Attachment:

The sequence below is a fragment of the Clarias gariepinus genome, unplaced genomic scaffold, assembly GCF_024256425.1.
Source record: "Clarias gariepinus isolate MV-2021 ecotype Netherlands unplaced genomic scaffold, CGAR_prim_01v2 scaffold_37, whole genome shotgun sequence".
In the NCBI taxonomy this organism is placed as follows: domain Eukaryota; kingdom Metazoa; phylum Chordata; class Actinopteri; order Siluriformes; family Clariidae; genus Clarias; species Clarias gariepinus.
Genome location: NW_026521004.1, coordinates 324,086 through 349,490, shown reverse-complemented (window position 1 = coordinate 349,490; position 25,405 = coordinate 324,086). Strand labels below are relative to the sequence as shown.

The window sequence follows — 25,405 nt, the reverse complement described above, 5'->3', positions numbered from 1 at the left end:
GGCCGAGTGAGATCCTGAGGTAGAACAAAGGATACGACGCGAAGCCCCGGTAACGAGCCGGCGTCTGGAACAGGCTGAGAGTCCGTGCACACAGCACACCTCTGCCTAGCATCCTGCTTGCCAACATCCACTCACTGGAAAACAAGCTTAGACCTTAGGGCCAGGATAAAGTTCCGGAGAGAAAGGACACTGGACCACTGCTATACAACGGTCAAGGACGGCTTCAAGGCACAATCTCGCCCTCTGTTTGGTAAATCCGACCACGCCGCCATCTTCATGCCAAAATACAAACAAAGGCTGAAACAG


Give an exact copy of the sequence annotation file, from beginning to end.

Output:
The sequence below is a fragment of the Clarias gariepinus genome, unplaced genomic scaffold, assembly GCF_024256425.1.
Source record: "Clarias gariepinus isolate MV-2021 ecotype Netherlands unplaced genomic scaffold, CGAR_prim_01v2 scaffold_37, whole genome shotgun sequence".
In the NCBI taxonomy this organism is placed as follows: domain Eukaryota; kingdom Metazoa; phylum Chordata; class Actinopteri; order Siluriformes; family Clariidae; genus Clarias; species Clarias gariepinus.
Genome location: NW_026521004.1, coordinates 324,086 through 349,490, shown reverse-complemented (window position 1 = coordinate 349,490; position 25,405 = coordinate 324,086). Strand labels below are relative to the sequence as shown.

The window sequence follows — 25,405 nt, the reverse complement described above, 5'->3', positions numbered from 1 at the left end:
GGCCGAGTGAGATCCTGAGGTAGAACAAAGGATACGACGCGAAGCCCCGGTAACGAGCCGGCGTCTGGAACAGGCTGAGAGTCCGTGCACACAGCACACCTCTGCCTAGCATCCTGCTTGCCAACATCCACTCACTGGAAAACAAGCTTAGACCTTAGGGCCAGGATAAAGTTCCGGAGAGAAAGGACACTGGACCACTGCTATACAACGGTCAAGGACGGCTTCAAGGCACAATCTCGCCCTCTGTTTGGTAAATCCGACCACGCCGCCATCTTCATGCCAAAATACAAACAAAGGCTGAAACAG